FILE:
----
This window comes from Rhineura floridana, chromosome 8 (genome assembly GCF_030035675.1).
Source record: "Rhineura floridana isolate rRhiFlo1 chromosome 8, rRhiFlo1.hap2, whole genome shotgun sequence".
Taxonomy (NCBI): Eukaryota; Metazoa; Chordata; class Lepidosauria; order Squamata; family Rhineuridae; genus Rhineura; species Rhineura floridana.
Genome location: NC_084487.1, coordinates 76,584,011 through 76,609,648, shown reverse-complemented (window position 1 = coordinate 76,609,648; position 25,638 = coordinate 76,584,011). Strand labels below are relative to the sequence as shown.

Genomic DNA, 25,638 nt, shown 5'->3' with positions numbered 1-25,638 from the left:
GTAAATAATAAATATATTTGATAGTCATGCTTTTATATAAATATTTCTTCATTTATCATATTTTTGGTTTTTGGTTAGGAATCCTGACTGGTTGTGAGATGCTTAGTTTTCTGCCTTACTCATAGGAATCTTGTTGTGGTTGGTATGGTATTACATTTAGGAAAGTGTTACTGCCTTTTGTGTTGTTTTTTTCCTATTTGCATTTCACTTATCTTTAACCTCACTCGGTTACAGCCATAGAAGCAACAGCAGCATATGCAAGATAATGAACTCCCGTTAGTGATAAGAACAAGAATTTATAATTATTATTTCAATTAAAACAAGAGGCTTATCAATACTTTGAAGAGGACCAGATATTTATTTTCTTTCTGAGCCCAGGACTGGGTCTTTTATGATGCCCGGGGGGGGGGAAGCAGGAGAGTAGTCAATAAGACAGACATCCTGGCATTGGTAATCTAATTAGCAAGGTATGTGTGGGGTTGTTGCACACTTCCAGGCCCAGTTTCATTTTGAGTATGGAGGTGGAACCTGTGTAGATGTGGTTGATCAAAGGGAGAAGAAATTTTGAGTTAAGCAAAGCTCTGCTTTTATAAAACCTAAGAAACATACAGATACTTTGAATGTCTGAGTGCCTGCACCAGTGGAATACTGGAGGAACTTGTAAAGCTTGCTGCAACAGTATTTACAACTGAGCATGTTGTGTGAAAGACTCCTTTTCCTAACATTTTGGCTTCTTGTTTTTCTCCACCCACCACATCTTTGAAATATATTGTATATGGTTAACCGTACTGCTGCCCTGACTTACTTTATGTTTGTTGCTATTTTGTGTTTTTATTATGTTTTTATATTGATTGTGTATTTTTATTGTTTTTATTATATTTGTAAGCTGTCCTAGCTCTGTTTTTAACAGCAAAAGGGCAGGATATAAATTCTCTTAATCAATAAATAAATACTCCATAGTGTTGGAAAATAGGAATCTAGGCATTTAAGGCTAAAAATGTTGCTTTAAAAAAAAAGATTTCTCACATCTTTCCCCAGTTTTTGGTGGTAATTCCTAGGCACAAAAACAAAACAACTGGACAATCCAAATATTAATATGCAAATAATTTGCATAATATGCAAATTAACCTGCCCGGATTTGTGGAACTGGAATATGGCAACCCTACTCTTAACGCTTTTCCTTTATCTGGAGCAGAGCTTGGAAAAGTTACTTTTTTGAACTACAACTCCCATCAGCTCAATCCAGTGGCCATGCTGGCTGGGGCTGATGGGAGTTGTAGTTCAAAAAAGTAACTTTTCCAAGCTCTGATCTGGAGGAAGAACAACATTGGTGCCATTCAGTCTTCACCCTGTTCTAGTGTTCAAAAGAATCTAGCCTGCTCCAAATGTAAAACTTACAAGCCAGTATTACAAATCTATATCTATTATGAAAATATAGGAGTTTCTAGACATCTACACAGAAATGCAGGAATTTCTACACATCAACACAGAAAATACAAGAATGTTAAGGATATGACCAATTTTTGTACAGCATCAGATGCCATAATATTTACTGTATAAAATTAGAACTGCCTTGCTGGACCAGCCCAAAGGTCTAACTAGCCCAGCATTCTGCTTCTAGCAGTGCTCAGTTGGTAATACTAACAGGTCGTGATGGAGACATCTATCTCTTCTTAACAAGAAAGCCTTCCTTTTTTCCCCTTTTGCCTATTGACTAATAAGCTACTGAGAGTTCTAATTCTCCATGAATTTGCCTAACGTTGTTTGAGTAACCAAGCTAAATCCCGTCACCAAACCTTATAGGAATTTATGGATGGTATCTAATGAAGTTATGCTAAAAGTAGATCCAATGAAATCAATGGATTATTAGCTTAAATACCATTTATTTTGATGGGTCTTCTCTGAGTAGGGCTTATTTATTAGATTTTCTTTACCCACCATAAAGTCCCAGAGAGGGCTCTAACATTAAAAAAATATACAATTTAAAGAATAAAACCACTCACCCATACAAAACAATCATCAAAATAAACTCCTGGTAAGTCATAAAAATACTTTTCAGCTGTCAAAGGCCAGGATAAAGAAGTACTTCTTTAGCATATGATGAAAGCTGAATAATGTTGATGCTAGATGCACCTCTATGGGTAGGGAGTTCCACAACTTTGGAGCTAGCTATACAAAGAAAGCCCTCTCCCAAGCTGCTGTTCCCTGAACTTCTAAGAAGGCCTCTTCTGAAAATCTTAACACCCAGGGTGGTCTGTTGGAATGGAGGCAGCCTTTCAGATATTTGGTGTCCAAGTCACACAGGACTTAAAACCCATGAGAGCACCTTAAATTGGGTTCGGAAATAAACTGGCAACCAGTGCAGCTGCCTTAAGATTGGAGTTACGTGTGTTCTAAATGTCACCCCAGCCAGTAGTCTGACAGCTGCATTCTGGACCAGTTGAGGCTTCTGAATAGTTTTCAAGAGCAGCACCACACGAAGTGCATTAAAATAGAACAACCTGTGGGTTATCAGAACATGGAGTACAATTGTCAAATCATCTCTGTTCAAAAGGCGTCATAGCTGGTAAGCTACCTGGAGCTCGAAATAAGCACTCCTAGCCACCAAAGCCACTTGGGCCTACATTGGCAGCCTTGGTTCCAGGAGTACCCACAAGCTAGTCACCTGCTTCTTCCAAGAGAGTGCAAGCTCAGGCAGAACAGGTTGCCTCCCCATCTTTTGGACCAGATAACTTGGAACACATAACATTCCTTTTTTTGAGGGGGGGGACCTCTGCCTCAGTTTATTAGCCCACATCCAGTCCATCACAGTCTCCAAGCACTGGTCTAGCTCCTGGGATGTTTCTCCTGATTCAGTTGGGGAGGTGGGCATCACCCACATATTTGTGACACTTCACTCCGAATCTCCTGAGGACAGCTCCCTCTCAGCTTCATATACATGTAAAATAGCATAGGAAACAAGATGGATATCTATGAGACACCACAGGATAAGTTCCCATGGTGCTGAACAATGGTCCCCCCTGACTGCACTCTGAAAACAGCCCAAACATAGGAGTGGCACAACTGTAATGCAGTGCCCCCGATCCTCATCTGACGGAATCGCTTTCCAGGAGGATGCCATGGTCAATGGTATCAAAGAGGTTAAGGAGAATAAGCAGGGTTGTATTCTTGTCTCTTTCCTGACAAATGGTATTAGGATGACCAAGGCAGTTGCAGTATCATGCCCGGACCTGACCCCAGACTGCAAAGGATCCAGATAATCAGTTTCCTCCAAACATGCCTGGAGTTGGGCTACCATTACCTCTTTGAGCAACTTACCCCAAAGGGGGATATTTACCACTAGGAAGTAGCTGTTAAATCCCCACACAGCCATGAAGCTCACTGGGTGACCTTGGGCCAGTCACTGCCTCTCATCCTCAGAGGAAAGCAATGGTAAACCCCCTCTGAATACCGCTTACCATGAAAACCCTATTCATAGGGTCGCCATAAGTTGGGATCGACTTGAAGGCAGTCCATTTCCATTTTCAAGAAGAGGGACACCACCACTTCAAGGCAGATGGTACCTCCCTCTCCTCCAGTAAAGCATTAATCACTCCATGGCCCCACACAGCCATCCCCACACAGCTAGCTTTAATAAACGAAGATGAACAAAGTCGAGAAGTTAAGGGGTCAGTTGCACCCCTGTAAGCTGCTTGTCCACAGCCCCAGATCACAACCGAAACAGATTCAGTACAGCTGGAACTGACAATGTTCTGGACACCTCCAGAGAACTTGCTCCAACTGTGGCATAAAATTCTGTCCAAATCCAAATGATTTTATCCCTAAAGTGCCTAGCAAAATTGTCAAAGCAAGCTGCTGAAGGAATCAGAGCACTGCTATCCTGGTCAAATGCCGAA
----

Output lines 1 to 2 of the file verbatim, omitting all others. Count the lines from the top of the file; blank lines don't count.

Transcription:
This window comes from Rhineura floridana, chromosome 8 (genome assembly GCF_030035675.1).
Source record: "Rhineura floridana isolate rRhiFlo1 chromosome 8, rRhiFlo1.hap2, whole genome shotgun sequence".